Problem

#1
Hi guys I need some advice,

I plan on joining the royal navy but have a problem. A few years ago I smoked cannabis and tired a number of class A drugs. Looking back I understand how foolish it was, at the time I was in a dark place. The drug use was recorded on my local police forces record as i tired to join the police but admitted my previous drug use. This was not classed as a conviction but is down on my record as intell. I am a different person now and this was years ago. Will it affect my chances of joining? Will the royal navy appreciate my honesty on this matter?Any advice would be appreciated
 

Blackrat

War Hero
Moderator
Book Reviewer
#2
MOD note;

As tempting as it is, sensible answers please.

BlueWhale. In relation to your other questions, try the search function first. You're posting all over the place and it's becoming annoying. You only need to ask once.

Posted from the Navy Net mobile app (Android / iOS)
 
#3
I read in the jsp 950 that you need to be three years clear of any cannabis use. I used cannabis for 1 year from the age 15-16, I'm 17 and I've been off for over a year now, I expect to be tmu'd but does anyone think I might get a permanent bar?

Posted from the Navy Net mobile app (Android / iOS)
 

Ninja_Stoker

War Hero
Moderator
#5
I read in the jsp 950 that you need to be three years clear of any cannabis use. I used cannabis for 1 year from the age 15-16, I'm 17 and I've been off for over a year now, I expect to be tmu'd but does anyone think I might get a permanent bar?

Posted from the Navy Net mobile app (Android / iOS)
As you'll be aware, habitual recreational drugs use is a medical issue rather then just at odds with the service drugs policy. Medical issues aside, there's no point joining if the only reason for giving-up recreational drugs use is to seek employment in a job that insists on zero tolerance throughout your career - not just in order to join. The issue is attitude & long term intent, nothing less. The only way to genuine demonstrate this, is to remain drugs free for a significant period.

The drugs issue is no longer part of the selection interview, presumably because people say one thing to gain selection, but do another in reality - the only way to determine the reality, is to test - until someone comes up with a more accurate alternative.
 
#6
As you'll be aware, habitual recreational drugs use is a medical issue rather then just at odds with the service drugs policy. Medical issues aside, there's no point joining if the only reason for giving-up recreational drugs use is to seek employment in a job that insists on zero tolerance throughout your career - not just in order to join. The issue is attitude & long term intent, nothing less. The only way to genuine demonstrate this, is to remain drugs free for a significant period.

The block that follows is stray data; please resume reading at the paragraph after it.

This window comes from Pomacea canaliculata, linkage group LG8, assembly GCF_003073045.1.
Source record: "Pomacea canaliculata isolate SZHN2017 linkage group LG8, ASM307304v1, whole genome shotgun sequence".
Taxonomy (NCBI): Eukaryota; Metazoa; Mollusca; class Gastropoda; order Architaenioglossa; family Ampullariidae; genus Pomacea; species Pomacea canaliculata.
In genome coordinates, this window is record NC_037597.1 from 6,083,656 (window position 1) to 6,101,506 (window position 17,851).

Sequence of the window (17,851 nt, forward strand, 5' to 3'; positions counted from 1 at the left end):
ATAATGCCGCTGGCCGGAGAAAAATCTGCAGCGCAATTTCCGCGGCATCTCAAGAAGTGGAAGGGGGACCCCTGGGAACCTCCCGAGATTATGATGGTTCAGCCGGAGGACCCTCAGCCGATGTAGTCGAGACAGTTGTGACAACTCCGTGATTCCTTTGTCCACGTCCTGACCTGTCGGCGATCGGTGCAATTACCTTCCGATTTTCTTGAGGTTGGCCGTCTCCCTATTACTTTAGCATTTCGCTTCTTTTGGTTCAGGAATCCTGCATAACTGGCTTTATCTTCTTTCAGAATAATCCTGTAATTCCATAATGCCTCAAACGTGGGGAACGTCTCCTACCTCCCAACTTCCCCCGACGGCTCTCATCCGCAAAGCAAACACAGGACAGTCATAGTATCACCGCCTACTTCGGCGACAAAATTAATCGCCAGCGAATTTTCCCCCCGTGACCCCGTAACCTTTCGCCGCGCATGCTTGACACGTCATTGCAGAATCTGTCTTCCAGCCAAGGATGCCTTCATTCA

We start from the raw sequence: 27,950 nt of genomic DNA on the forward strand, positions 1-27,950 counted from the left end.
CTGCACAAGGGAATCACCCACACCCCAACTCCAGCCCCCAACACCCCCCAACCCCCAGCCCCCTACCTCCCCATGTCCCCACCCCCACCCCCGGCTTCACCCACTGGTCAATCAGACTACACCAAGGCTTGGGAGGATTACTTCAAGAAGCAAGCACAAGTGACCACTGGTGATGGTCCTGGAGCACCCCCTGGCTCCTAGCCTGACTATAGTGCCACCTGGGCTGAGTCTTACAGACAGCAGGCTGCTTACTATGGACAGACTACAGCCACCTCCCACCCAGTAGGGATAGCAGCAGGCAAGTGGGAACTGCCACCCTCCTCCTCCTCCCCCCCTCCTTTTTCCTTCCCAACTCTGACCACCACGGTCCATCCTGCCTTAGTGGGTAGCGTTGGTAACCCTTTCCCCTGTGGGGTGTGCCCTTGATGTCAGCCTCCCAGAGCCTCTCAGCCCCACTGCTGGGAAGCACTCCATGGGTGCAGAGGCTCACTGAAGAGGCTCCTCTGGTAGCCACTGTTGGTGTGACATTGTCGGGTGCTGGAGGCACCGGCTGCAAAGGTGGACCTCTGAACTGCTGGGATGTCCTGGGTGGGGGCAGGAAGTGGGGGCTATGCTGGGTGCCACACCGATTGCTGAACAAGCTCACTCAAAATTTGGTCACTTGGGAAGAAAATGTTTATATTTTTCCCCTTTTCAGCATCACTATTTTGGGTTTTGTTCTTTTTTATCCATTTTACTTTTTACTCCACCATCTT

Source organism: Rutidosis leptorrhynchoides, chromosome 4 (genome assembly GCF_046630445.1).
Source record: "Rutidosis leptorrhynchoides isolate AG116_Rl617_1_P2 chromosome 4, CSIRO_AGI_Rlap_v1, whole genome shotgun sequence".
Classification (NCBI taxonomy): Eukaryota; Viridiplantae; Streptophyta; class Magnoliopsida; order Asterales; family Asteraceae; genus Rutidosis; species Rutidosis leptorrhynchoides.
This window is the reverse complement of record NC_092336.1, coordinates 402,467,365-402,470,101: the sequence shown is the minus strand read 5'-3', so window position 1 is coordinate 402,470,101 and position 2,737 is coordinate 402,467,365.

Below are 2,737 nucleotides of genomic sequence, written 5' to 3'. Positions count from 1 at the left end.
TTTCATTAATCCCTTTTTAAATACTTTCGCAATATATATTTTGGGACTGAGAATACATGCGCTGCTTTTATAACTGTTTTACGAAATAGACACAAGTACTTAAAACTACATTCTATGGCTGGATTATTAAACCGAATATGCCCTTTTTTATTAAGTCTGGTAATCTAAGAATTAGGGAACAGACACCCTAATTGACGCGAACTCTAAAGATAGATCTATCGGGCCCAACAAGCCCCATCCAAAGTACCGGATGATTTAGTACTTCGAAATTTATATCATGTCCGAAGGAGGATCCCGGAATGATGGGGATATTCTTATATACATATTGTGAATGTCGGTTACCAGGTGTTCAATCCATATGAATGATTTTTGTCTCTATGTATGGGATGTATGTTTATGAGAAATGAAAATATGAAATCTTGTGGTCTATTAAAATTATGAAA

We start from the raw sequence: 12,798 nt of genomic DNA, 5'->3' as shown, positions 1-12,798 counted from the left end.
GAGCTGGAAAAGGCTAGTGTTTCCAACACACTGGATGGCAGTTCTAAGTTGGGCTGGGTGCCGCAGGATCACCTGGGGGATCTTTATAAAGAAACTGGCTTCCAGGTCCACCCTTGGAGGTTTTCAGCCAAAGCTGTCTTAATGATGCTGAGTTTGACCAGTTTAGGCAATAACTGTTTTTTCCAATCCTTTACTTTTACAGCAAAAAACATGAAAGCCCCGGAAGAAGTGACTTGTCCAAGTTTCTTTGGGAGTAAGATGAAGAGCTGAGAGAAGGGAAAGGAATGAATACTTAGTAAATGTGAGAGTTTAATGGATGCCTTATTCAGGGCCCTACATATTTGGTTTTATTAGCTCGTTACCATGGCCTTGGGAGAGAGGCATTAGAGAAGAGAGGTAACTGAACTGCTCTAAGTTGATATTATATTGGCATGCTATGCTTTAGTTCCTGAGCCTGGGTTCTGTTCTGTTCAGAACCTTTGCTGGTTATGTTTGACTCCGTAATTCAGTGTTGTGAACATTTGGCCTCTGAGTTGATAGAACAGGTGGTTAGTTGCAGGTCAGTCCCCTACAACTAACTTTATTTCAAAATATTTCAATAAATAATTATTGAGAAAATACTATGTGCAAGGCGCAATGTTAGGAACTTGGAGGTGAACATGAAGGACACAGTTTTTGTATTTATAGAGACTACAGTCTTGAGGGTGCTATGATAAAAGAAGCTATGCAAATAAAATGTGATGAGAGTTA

The drugs issue is no longer part of the selection interview, presumably because people say one thing to gain selection, but do another in reality - the only way to determine the reality, is to test - until someone comes up with a more accurate alternative.
Thank you ninja, I understand that, and honestly I hate drugs now, I quit for myself, so I can be a better person not some twat who does nothing with his life but smoke weed and hang around with idiots. How will I go about showing I'm free of cannabis? Should I get my GP to write a letter saying how long I have been free of cannabis for, I was thinking of trying to get a private doctor I saw to write a short letter but he will most likely charge me, and I am only 17 and my family live abroad now, so I don't have enough to pay for that. Do you think It could be a bar for me if I applied after one year clear of cannabis or do you think I will get deferred? Thank you for all the help.
 

Ninja_Stoker

War Hero
Moderator
#7
Unless you have a medical or criminal history which records drugs related incidents, you won't need to provide any evidence beyond a negative urine sample during initial training and at random junctures throughout your career. If you have a medical history that does record a drugs related medical condition, then unfortunately it's out of your hands.
 
#8
Unless you have a medical or criminal history which records drugs related incidents, you won't need to provide any evidence beyond a negative urine sample during initial training and at random junctures throughout your career. If you have a medical history that does record a drugs related medical condition, then unfortunately it's out of your hands.
I do have a medical record with some cannabis related history, I just got off the phone to the AFCO and they told me it will most likely be a deferral of a couple of years, which I would happy with, its a couple more years to train and to mature myself even more, but if its a permanent rejection then I will send off an application to the army and wish for the best, thank you!
 
#11